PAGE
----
• Perhaps dispensationalism (with it's struggle to know how to categorize the New Covenant) has blinded Baptist dispensationalists to the possible implications for the "regeneration meaning" of believer's baptism?

Tyler is a pastor in Olympia, WA and an Investigations Manager with a Washington State agency. He's the author of the book What's It Mean to Be a Baptist?

pvawter's picture

Tyler,
I fail to see the connection between Moses' sprinkling and baptism. It is simply irrelevant, imo, unless someone can show me where a NT writer used the word "baptize" in such a context. Peter seems to suggest just the opposite in my view, so I see no reason to explore the symbolism of the ordinance from the perspective of Reymond and Berkhof, who assume sprinkling and infant baptism, which compels them to justify it by appealing to the symbolism of baptism.

TylerR's picture

Editor

Berkhof wrote this about Romans 6 and Colossians 2:

The last two are the only ones that really have any bearing on the matter, and even these are not to the point, for they do not speak directly of any baptism with water at all, but of the spiritual baptism thereby represented. They represent regeneration under the figure of a dying and a rising again.

This is the crux. Many writers see the usual texts Baptists appeal to as referring to "spiritual baptism" or regeneration. I've even heard some Baptists admit these passages can be taken that way. It's not just Reformed - some older dispensationalists (e.g. Chafer and Unger) also took these passages that way. This is the challenge, I believe. Is the point of this passage about the ordinance? Or, is Paul speaking about union with Christ and regeneration by using, as Berkhof called it, "a figure of dying and rising again?"

They may not be correct. But, I think its worth seriously considering. Walking through Romans 6, what is the point? Is it really the ordinance? Or, is regeneration and union with Christ the real issue? If so, what implications does that have for the proper symbolism of the ordinance? Is it a picture of Christ's death, burial resurrection? Of our regeneration? Or, can we see both and not be labeled compromisers?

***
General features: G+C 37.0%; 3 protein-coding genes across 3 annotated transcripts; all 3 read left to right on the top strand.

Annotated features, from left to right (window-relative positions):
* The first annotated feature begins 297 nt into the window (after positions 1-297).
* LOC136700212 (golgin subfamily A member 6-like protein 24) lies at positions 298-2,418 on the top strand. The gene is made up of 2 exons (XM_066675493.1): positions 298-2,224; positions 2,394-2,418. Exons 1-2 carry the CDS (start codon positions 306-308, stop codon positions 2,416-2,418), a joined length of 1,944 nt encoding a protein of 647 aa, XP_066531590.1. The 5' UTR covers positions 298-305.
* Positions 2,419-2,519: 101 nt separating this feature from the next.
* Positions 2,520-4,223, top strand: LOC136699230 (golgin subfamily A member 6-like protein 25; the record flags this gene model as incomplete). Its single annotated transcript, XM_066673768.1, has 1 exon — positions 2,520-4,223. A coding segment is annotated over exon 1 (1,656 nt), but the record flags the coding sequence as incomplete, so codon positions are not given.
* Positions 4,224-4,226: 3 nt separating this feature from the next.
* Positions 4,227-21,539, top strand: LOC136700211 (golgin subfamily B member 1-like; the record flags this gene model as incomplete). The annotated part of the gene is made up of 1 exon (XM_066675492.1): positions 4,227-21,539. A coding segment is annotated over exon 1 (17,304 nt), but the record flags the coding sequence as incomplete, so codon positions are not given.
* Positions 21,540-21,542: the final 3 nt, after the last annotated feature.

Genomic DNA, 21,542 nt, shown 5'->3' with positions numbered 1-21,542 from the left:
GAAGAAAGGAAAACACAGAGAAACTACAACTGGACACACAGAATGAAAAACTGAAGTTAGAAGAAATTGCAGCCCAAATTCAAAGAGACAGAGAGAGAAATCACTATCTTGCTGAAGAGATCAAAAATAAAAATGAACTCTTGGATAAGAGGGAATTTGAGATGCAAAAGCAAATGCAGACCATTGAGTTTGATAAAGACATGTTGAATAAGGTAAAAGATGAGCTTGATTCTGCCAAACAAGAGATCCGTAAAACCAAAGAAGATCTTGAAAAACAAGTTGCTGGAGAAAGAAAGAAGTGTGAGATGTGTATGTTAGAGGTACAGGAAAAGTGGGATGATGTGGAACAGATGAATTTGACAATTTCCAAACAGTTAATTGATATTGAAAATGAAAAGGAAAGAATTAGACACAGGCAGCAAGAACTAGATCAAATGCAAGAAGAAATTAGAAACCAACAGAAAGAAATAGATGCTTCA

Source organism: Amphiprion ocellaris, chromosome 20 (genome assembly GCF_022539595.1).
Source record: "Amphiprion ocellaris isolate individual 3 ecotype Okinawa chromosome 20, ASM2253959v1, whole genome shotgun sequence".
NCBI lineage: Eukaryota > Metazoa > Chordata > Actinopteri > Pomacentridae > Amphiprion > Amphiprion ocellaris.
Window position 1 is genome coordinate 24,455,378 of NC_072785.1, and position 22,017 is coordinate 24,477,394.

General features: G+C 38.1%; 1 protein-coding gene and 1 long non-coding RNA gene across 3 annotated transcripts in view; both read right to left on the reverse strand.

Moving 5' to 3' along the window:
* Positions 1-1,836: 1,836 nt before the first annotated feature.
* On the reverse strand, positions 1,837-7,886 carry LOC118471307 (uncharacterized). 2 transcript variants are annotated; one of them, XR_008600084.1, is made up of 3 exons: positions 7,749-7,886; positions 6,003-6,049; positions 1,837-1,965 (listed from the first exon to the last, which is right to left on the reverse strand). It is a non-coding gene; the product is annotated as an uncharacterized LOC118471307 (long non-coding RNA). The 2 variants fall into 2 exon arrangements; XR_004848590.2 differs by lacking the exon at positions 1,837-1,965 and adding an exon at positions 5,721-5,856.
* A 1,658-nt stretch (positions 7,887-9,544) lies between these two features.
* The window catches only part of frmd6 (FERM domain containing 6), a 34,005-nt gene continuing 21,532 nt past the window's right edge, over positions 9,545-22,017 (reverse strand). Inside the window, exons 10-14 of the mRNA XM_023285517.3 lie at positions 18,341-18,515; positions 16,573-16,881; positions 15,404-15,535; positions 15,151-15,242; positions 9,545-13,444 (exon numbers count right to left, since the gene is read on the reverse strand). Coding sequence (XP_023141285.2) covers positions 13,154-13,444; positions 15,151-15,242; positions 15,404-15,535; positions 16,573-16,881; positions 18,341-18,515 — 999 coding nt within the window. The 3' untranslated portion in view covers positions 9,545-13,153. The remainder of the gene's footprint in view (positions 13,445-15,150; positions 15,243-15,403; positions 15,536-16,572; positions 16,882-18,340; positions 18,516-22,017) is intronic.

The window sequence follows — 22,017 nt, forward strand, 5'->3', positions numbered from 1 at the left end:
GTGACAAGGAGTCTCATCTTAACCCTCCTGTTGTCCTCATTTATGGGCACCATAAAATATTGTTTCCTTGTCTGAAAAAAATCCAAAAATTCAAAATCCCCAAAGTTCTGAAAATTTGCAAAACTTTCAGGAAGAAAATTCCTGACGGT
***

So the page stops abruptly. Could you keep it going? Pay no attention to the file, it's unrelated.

Tyler is a pastor in Olympia, WA and an Investigations Manager with a Washington State agency. He's the author of the book What's It Mean to Be a Baptist?

pvawter's picture

Why do you say that this is the crux? Especially if you have heard other Baptists and dispensationalists take the same position on the symbolism of Romans 6 and Colossians 2. I would submit that they have completely missed the crux, which is why they appeal so strongly to the symbolism here.

Why are we tempted to see the ordinance of baptism in Romans 6 and Colossians 2? Maybe because Paul used the term. Why do they see baptism in Hebrews 9 & 10 in spite of the fact that the author never used the term baptism? Because they have already concluded that sprinkling is baptism.

That being said, in both passages Paul connects baptism to burial, not crucifixion or anything else, so I think Murray's comments are off base. It is not arbitrary if the NT writer makes the connection for us!

TylerR's picture

Editor

I suppose I see Romans 6 and Colossians 2 as a "crux" because the word "baptism" doesn't always refer to the ordinance (e.g. Mk 1:8, 10:38). It may be referring to the ordinance in Romans 6. But, many folks don't think it is. The issue is to decide whether this "baptism" in Romans 6 is actually the ordinance, or a figure for regeneration. After all, for example, Jesus wasn't talking about the ordinance in Mk 10:38 and Paul wasn't referring to the ordinance in 1 Cor 12:13 . . .

 

Tyler is a pastor in Olympia, WA and an Investigations Manager with a Washington State agency. He's the author of the book What's It Mean to Be a Baptist?

pvawter's picture

A crux of what? Because from where I sit, it's not like those are make it or break it passages for baptism by immersion. If they are not clearly indicating mode and are speaking of something else, the case for immersion is not harmed, nor is the case for sprinkling helped. Maybe I'm just not seeing what you're getting, though.

TylerR's picture

Editor

I suppose I'll ask this - where in Scripture do you get support for the idea that the ordinance of baptism represents Christ's death, burial and resurrection - and a believer's identification with that?

This is what Baptists teach believer's baptism pictures, usually from passages such as Rom 6 and Col 2. My point is that I am very sympathetic to seeing believer's baptism as picturing regeneration (i.e. the "washing" of the Spirit in the New Covenant), and not our identification with Christ's death, burial and resurrection. 

The crux is what the relevant passages teach about what baptism pictures. 

Tyler is a pastor in Olympia, WA and an Investigations Manager with a Washington State agency. He's the author of the book What's It Mean to Be a Baptist?

pvawter's picture